Principal Supervisor: Professor Joan Geoghegan
Secondary Supervisor(s): Dr Tim Overton
University of Registration: University of Birmingham
BBSRC Research Themes: Understanding the Rules of Life (Microbiology)
Adhesion is a fundamental step during bacterial colonisation and infection of a host. Staphylococcus aureus possesses a vast repertoire of cell wall-anchored proteins that facilitate adhesion to host molecules and surfaces. Research in the staphylococcal pathogenesis lab focuses on understanding the factors that contribute to the success of Staphylococcus aureus as a commensal and pathogen and using this information to discover new targets for decolonisation or treatment of infection. The aim of this project is to advance our understanding of the bacterium-host interaction by discovering how adhesion alters key phenotypic traits in S. aureus. By combining a variety of different experimental approaches, this project will investigate how sensing a host surface and interacting with it impacts on virulence and susceptibility to antibiotics and host defences in bacterial populations.
Key objectives will be to:
- Establish how the expression and activity of cell wall-anchored proteins is modulated by the sensing of and adhesion to a substrate in S. aureus.
- Discover how the production and activity of S. aureus virulence factors is influenced by the sensing of host molecules and surfaces.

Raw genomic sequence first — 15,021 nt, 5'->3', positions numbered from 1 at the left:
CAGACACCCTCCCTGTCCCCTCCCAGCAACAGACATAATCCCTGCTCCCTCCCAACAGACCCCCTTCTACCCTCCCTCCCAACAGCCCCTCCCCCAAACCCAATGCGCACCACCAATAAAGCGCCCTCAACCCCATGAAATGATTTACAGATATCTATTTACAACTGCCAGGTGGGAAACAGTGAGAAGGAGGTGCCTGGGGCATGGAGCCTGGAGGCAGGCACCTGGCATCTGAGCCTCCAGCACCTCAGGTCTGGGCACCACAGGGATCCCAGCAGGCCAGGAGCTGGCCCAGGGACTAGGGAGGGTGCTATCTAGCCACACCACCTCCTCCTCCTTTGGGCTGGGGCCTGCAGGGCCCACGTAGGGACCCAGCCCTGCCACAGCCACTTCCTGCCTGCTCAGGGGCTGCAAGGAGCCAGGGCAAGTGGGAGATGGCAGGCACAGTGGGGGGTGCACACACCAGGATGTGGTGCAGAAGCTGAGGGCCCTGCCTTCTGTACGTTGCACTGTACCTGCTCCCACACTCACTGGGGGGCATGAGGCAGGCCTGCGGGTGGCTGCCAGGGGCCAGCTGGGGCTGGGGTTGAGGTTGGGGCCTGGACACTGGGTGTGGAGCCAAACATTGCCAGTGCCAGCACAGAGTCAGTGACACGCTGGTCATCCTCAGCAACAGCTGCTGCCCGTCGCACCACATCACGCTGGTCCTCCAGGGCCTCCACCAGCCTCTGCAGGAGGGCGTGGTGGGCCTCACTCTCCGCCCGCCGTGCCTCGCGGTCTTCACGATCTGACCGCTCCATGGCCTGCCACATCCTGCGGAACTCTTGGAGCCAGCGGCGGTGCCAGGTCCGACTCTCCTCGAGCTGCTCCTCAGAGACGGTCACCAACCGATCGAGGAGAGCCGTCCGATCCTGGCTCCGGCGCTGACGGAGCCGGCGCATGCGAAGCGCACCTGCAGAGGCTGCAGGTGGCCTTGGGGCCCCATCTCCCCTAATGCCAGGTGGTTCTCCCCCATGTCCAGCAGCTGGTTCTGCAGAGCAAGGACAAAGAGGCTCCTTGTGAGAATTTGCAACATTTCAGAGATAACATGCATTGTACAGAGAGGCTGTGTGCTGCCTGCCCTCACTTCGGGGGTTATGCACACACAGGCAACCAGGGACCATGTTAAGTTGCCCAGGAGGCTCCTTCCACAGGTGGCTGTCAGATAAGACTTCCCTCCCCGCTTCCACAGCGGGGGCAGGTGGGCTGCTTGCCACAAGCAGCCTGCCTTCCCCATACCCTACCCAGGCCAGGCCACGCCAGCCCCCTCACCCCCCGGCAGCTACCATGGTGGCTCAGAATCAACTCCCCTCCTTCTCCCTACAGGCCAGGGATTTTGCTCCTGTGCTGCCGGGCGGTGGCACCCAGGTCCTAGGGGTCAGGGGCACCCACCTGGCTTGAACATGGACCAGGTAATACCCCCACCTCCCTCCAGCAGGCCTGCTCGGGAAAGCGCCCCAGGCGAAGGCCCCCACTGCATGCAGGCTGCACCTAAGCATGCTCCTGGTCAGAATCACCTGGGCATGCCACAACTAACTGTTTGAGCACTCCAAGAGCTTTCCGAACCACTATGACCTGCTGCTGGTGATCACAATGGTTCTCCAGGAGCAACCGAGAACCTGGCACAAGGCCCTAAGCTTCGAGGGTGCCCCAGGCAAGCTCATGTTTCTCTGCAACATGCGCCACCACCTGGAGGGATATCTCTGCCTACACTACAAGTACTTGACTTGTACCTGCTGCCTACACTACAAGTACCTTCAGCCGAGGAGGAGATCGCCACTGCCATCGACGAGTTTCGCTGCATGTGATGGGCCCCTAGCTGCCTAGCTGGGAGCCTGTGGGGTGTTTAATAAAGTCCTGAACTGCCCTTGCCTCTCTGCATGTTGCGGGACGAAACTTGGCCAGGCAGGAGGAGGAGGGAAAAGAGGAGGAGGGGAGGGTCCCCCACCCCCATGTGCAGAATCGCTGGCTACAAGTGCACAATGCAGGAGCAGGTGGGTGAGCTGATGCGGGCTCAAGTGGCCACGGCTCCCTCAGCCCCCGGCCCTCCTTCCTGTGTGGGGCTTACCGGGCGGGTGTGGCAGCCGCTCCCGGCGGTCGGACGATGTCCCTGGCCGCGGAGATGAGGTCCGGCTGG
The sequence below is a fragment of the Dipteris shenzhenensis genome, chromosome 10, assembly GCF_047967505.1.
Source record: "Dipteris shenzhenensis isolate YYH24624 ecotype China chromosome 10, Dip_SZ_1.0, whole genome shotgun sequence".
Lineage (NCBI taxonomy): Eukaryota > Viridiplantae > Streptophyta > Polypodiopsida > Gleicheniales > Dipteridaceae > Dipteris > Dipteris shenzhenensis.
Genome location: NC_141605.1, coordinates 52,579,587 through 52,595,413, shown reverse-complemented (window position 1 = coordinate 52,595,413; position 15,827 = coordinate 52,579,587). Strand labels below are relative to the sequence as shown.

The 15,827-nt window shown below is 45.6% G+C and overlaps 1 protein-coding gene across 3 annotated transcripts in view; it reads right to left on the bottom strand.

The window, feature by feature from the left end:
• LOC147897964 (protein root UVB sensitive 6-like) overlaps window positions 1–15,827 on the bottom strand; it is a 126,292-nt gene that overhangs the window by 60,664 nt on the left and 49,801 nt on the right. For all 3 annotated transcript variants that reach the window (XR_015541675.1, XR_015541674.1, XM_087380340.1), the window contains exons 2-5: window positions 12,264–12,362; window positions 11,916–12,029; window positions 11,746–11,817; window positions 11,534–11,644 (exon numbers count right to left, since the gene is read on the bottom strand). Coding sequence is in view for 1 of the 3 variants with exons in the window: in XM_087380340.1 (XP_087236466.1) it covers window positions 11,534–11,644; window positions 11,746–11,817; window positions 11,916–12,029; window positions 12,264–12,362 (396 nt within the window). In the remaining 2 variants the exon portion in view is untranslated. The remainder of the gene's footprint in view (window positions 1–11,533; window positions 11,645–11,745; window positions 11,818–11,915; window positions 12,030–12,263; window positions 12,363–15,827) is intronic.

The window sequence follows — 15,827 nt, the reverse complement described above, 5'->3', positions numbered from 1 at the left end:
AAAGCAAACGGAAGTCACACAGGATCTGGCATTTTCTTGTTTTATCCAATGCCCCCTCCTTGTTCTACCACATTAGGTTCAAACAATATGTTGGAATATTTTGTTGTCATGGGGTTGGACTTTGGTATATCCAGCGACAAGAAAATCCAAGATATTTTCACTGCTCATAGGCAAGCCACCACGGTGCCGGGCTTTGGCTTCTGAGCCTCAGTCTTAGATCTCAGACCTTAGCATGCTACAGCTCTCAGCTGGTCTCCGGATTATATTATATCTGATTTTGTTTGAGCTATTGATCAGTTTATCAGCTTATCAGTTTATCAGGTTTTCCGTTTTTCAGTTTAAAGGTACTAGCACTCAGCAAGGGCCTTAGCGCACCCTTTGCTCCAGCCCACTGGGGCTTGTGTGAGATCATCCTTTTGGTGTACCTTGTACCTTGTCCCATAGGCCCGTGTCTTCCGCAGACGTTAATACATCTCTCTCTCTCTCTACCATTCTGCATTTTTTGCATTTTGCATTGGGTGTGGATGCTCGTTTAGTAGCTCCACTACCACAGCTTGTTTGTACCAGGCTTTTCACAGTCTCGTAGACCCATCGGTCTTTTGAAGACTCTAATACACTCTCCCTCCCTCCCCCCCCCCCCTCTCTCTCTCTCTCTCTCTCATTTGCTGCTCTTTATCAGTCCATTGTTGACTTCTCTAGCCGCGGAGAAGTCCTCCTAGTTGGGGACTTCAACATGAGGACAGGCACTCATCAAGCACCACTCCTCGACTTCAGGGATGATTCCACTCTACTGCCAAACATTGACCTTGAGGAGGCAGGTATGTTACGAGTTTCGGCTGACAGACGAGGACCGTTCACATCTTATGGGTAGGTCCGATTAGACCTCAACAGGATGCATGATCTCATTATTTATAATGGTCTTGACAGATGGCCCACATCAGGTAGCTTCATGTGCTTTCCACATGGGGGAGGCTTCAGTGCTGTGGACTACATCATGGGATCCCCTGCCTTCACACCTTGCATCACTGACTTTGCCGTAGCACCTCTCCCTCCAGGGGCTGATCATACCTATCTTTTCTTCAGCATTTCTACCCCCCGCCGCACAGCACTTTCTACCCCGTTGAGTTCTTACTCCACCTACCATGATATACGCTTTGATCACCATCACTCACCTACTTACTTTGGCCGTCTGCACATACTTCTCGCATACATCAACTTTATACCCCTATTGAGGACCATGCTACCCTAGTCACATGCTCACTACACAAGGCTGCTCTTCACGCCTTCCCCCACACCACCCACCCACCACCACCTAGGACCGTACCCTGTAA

- Discover how susceptibility to antimicrobial agents and host defences changes following interactions with host molecules.
The student will join a collegiate interdisciplinary research group within the Institute of Microbiology and Infection (IMI) at University of Birmingham and benefit from an established collaboration between Professor Joan Geoghegan and Dr Tim Overtons’ groups. The student will be trained in a range of molecular microbiology and infection biology techniques, single cell analysis, transcriptional profiling and proteomics
- Da Costa TM et al., (2022). Fibronectin binding protein B binds to loricrin and promotes corneocyte adhesion by Staphylococcus aureus. Nature Communications. 13: 2517.
- Geoghegan JA & Dufrêne YF (2018). Mechanomicrobiology: How Mechanical Forces Activate Staphylococcus aureus Adhesion. Trends Microbiol. (8):645-648.
- Geoghegan JA & Foster TJ (2017) Cell Wall-Anchored Surface Proteins of Staphylococcus aureus: Many Proteins, Multiple Functions. Curr Top Microbiol Immunol. 409:95-120.
Molecular microbiology techniques, single cell analysis, transcriptional profiling using next generation sequencing, advanced microscopy, flow cytometry, proteomics, cell culture